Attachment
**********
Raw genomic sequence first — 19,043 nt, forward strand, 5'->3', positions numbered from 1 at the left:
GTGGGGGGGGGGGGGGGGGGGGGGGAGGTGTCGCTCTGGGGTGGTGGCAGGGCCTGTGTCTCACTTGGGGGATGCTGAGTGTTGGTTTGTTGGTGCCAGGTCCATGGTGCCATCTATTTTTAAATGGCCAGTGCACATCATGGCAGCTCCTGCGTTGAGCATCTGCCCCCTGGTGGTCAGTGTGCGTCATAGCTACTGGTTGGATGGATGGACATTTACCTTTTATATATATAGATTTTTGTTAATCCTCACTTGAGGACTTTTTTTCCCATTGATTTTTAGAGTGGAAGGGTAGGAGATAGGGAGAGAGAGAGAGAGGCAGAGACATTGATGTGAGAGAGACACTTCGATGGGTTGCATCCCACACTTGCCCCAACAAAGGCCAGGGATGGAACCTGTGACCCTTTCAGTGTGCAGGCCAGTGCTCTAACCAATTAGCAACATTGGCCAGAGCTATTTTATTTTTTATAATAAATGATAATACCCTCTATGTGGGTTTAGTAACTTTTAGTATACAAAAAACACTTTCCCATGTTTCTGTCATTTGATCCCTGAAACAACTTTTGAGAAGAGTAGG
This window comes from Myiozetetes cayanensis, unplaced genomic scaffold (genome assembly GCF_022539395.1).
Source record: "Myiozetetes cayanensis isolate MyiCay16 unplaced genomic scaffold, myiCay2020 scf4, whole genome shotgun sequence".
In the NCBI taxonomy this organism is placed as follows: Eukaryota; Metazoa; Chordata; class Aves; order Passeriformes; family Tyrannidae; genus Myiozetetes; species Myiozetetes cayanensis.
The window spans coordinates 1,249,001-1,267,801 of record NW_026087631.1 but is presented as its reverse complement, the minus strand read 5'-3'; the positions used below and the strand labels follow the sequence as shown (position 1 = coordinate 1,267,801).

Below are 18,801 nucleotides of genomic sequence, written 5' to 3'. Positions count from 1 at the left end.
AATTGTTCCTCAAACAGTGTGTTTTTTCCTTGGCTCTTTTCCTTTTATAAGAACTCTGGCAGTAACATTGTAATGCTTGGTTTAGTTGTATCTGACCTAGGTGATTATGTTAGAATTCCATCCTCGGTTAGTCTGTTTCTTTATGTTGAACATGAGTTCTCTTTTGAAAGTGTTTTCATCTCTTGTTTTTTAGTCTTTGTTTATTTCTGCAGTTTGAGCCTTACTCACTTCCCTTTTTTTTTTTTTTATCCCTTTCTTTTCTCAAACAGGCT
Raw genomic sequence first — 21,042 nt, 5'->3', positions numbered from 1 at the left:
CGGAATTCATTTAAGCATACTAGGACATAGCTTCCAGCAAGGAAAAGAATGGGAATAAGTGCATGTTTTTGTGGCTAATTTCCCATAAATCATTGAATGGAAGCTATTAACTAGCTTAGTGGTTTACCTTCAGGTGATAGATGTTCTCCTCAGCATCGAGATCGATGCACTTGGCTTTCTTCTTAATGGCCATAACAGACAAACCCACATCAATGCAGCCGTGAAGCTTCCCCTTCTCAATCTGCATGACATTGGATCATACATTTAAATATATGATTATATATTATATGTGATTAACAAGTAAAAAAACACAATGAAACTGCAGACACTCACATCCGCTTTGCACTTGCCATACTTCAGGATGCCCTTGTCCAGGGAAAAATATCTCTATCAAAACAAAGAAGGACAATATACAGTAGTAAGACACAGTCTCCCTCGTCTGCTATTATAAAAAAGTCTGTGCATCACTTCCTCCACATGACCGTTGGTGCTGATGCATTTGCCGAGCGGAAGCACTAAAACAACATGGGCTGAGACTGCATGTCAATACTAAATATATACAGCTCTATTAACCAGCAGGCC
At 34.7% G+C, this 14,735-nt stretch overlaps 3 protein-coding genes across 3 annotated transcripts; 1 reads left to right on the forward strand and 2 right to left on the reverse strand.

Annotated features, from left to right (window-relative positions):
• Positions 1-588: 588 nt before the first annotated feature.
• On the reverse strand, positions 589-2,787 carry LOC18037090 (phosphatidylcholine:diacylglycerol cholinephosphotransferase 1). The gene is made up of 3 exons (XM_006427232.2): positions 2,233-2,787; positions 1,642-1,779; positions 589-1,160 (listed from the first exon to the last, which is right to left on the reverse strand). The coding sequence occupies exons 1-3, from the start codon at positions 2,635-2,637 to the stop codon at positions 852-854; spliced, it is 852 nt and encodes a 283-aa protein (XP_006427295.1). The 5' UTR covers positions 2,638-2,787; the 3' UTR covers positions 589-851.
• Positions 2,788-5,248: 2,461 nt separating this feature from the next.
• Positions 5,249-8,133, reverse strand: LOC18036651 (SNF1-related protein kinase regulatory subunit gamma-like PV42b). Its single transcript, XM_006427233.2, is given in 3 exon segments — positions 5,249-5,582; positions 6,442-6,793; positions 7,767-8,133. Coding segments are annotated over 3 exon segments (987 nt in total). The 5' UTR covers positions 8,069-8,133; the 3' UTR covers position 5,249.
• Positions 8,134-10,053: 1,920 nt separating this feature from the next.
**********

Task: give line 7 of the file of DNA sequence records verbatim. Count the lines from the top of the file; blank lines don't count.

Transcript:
Below are 18,801 nucleotides of genomic sequence, written 5' to 3'. Positions count from 1 at the left end.